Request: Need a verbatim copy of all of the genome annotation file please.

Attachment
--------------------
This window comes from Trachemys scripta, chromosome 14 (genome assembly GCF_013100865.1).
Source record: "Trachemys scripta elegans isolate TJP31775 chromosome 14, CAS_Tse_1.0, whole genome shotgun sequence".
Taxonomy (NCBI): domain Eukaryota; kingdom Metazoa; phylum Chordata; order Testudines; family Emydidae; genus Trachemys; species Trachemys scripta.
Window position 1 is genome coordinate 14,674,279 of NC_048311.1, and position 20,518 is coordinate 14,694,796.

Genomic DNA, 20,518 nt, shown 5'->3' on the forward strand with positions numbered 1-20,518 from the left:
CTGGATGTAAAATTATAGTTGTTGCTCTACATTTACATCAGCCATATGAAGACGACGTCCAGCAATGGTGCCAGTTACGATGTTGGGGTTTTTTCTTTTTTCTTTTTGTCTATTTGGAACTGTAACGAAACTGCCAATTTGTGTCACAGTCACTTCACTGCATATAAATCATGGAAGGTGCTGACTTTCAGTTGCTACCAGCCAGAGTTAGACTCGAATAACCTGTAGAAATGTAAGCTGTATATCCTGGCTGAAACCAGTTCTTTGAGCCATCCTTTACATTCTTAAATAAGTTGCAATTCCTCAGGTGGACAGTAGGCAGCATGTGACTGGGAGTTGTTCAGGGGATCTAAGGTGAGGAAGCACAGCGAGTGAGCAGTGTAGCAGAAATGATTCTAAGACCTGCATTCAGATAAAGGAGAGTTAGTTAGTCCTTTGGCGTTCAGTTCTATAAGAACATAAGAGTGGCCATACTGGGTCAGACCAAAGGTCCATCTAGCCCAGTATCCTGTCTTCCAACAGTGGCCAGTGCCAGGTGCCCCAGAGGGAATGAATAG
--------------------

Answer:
This window comes from Trachemys scripta, chromosome 14 (genome assembly GCF_013100865.1).
Source record: "Trachemys scripta elegans isolate TJP31775 chromosome 14, CAS_Tse_1.0, whole genome shotgun sequence".
Taxonomy (NCBI): domain Eukaryota; kingdom Metazoa; phylum Chordata; order Testudines; family Emydidae; genus Trachemys; species Trachemys scripta.
Window position 1 is genome coordinate 14,674,279 of NC_048311.1, and position 20,518 is coordinate 14,694,796.

Genomic DNA, 20,518 nt, shown 5'->3' on the forward strand with positions numbered 1-20,518 from the left:
CTGGATGTAAAATTATAGTTGTTGCTCTACATTTACATCAGCCATATGAAGACGACGTCCAGCAATGGTGCCAGTTACGATGTTGGGGTTTTTTCTTTTTTCTTTTTGTCTATTTGGAACTGTAACGAAACTGCCAATTTGTGTCACAGTCACTTCACTGCATATAAATCATGGAAGGTGCTGACTTTCAGTTGCTACCAGCCAGAGTTAGACTCGAATAACCTGTAGAAATGTAAGCTGTATATCCTGGCTGAAACCAGTTCTTTGAGCCATCCTTTACATTCTTAAATAAGTTGCAATTCCTCAGGTGGACAGTAGGCAGCATGTGACTGGGAGTTGTTCAGGGGATCTAAGGTGAGGAAGCACAGCGAGTGAGCAGTGTAGCAGAAATGATTCTAAGACCTGCATTCAGATAAAGGAGAGTTAGTTAGTCCTTTGGCGTTCAGTTCTATAAGAACATAAGAGTGGCCATACTGGGTCAGACCAAAGGTCCATCTAGCCCAGTATCCTGTCTTCCAACAGTGGCCAGTGCCAGGTGCCCCAGAGGGAATGAATAG